Ever imagine leaving your life behind, buying a boat and sailing away with just your family on board?
The Robinson family of Severna Park did just that last year.
Jill and Bob Robinson and their three children, ages 11-14, left their Columbia home, their jobs and schools and embarked on a 14,000-mile sailing trip aboard their 44-foot catamaran in the spring of 2015. They sailed across the Atlantic Ocean through Europe and parts of Africa, and then back across the ocean by way of the Canary Islands and Caribbean, all in one year.
It was the trip of a lifetime for Jill and Bob, two Naval Academy graduates who had talked of sailing around the world since they were married 17 years ago.
“In the last 10 years, probably any life decisions we made were with this trip in mind,” Jill says. The only question, she adds, “was when we would go and how much time we would have.”
Both Jill and Bob were experienced sailors before they set out across the ocean. Bob, 42, grew up in Ohio, sailing on Lake Erie. Jill, 41, grew up in Gaithersburg, but took up sailing while at the Naval Academy. In fact, the two met while members of the academy’s dinghy racing team. Since then, the former Naval officers have spent a lot of time on the water and their children were sailing before they could walk.
Years of preparation
Planning for the trip began in earnest a couple of years ago when the couple decided the best time would be before their oldest, Caleb, entered high school (which he did this fall). One of their first decisions was to pare down the journey.
“We realized we needed three to five years to sail around the world and to stay in the places as long as we wanted to,” Jill explains. “So we plotted what I call our ‘Great Atlantic Route’ instead.”
Serious preparations took a couple of hectic, taxing years. The couple had to buy and outfit a boat, take a few shakedown cruises, rent out their house in Columbia, plot a route, plan their children’s homeschooling — all while raising three active children and holding down demanding jobs. (Both are engineers at the Johns Hopkins Applied Physics Lab in North Laurel and took a year’s leave for the trip).
“It was a very stressful time,” Jill recalls.
That stress was not surprising, sailing experts say, given the magnitude of the task.
“Crossing any ocean on a small boat with your family is a true challenge,” says Mark Pillsbury, editor of the Rhode Island-based Cruising World magazine. “The weather is always changing, and once off the coast … any problem can quickly become a big problem.”
Still such a trip “is very doable, given a good crew, adequate safety and navigation equipment and a sound vessel.” And the benefits, Pillsbury says, are innumerable: endless opportunities for hands-on learning, from math (navigation) to science (weather, currents, sea life), as well as hours upon hours to read.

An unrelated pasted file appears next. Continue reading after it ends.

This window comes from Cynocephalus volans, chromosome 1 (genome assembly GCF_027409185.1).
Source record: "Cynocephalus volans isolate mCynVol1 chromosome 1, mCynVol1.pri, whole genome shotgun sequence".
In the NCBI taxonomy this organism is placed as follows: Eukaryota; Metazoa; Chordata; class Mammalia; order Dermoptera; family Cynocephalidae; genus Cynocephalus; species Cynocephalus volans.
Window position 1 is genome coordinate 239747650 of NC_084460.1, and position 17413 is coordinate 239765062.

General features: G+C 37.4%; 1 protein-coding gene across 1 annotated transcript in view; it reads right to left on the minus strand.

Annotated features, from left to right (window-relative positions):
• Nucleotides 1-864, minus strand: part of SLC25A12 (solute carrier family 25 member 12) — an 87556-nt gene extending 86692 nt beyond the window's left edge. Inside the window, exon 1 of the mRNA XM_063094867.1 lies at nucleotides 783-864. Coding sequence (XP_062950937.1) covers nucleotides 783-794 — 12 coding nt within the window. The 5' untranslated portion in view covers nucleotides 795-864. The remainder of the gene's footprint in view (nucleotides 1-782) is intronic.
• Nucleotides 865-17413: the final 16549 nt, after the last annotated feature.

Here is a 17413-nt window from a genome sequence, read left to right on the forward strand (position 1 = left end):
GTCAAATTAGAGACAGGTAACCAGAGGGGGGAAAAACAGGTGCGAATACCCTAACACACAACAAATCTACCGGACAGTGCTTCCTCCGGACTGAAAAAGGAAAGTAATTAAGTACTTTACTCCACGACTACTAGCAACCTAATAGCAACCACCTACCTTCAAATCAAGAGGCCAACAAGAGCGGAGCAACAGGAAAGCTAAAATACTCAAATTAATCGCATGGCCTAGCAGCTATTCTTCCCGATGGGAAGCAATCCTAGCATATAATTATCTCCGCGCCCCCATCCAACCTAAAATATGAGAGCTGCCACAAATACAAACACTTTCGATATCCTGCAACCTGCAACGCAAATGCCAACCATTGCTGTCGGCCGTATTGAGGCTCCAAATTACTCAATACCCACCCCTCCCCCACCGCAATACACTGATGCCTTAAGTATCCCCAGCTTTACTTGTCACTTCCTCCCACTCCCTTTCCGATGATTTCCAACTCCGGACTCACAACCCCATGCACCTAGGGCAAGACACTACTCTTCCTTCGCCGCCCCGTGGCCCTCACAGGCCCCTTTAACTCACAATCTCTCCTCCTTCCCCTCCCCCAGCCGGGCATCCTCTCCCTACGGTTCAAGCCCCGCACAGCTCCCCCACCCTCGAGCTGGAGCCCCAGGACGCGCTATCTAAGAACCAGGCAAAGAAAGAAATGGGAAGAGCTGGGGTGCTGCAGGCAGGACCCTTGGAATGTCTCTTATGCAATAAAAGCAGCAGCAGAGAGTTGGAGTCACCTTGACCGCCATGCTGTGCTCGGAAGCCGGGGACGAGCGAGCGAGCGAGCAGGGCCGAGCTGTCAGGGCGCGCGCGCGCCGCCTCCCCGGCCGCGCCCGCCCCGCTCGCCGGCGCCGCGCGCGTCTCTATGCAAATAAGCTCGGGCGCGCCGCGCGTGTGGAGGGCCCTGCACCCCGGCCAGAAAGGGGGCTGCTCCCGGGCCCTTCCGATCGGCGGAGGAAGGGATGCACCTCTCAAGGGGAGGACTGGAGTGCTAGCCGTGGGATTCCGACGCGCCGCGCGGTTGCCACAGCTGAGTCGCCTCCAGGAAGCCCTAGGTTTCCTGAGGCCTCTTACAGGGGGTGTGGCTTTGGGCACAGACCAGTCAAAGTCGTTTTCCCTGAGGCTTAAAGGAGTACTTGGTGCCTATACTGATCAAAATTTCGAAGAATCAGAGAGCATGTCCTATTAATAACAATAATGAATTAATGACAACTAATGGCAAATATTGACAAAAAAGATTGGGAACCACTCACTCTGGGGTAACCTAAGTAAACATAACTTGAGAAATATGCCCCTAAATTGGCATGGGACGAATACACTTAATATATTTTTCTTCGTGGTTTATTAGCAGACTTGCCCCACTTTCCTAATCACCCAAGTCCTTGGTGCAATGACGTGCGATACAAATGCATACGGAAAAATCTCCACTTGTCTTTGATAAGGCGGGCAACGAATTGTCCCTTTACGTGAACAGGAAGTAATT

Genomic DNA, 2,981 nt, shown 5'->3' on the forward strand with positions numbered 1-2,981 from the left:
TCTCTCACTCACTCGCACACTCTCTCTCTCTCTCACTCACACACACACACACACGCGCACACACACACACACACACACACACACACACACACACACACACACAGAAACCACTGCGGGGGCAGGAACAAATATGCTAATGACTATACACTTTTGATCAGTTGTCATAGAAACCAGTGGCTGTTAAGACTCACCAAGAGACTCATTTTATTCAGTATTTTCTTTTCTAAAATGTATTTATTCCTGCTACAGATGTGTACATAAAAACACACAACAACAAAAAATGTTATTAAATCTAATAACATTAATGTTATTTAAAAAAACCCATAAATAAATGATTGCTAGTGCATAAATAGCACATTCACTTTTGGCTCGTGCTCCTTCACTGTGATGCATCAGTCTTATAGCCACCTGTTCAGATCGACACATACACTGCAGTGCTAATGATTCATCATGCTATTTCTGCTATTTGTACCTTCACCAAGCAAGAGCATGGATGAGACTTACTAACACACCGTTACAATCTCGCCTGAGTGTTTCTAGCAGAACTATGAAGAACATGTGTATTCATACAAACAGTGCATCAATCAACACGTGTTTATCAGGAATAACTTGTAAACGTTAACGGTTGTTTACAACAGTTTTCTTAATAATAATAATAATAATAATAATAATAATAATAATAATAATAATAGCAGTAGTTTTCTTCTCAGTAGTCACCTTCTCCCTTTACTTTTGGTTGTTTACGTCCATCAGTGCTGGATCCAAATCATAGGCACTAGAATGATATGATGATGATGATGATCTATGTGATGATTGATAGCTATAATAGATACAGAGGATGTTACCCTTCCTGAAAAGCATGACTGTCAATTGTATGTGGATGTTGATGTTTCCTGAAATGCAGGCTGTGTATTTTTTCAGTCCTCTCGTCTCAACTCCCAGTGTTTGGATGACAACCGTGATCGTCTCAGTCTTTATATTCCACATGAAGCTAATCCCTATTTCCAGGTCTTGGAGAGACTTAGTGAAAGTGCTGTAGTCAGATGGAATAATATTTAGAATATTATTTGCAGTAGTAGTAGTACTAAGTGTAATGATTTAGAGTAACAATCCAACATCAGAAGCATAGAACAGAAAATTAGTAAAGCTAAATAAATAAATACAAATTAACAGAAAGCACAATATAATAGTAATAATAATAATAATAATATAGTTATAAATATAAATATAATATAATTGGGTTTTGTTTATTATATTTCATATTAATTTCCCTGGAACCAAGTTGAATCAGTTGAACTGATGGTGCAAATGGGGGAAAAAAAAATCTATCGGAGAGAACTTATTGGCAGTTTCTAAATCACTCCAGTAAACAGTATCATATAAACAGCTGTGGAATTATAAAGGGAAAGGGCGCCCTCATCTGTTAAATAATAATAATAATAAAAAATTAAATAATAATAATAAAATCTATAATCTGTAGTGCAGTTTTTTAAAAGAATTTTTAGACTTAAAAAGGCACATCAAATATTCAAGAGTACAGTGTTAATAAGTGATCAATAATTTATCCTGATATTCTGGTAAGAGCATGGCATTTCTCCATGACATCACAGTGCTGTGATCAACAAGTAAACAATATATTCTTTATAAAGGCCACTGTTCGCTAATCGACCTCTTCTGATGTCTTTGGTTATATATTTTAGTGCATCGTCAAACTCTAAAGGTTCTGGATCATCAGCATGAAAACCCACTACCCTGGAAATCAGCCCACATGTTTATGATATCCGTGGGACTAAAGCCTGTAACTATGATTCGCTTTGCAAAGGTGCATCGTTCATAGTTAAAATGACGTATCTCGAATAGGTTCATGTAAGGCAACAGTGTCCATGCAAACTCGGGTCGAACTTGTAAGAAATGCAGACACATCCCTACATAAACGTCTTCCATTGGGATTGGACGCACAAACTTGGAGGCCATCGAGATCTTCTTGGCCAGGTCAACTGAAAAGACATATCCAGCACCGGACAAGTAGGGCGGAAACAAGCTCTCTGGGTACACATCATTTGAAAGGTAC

“Really, just the opportunity to spend that much time together as a family is a big motivator,” he says.
In May of 2015, Bob and a cousin boarded the family’s boat “Honu Kai” (“sea turtle” in Hawaiian) in Southport, N.C., and headed east across the Atlantic. Jill stayed behind while the three children finished school and to avoid making a potentially dangerous ocean-crossing the children’s first long sail. (Jill joined her husband for one leg of the trip, from Bermuda to the Azores, before flying back home.)
In June, after Bob landed safely in England, Jill and the children — Oliver, Leslie and Caleb, now 11, 12 and 14 — flew over to join him. And the family journey began.
From the start it was an odyssey straight out of a storybook, a leisurely but exciting blur of sights and sounds and endless sailing.
Some days at sea were almost routine: Bob might work on repairing one piece of equipment or another, while Jill rode her stationary bike on deck or baked bread. “I could never feed them enough bread,” she says. The boys might play Pokemon while Leslie read or drew. Alternately, all three kids would work on their schoolwork, a box of assignments provided by Calvert Education that the kids kept up with admirably and which taught them how to teach themselves, Jill says.
Other days were packed with new food and new friends, new experiences and new challenges.
From Great Britain, the Robinsons sailed across the English Channel into the North Sea, then into the Baltic. They sailed north to Sweden and Finland, where they stayed with childhood friends of Jill’s. Then it was on to Estonia, where they reconnected with old friends from Columbia, and Jill, an endurance athlete, ran a marathon.
Heading south and west, they marveled at the gorgeous beaches of Poland, fell in love with the bread in Germany and visited World War II sites in Belgium and France. They spent a month in Spain and Portugal, three weeks in Gibraltar, and visited exotic Marrakesh in Morocco.
There were a few trials along the way. Jill and the two youngest children suffered from days-long bouts of seasickness, which she found particularly galling because she’d never been seasick before.
Washing clothes was one major headache, as they had no washing machine and one load cost as much as $50 in some ports. Their refrigerator broke down a couple of times, and, on a hike in Finland, Leslie sent her parents into a panic by getting miles ahead.
But that, the couple says, was about it for travails.
Bob chalks their smooth sailing up to careful planning, choosing tried-and-true routes and a heavy reliance on the advice of fellow cruisers, whose minds he picked whenever he got the chance.
“I listened to a lot of people, took notes about good ports to go to, what businesses to go to, where to go shopping and get things fixed,” he explains.
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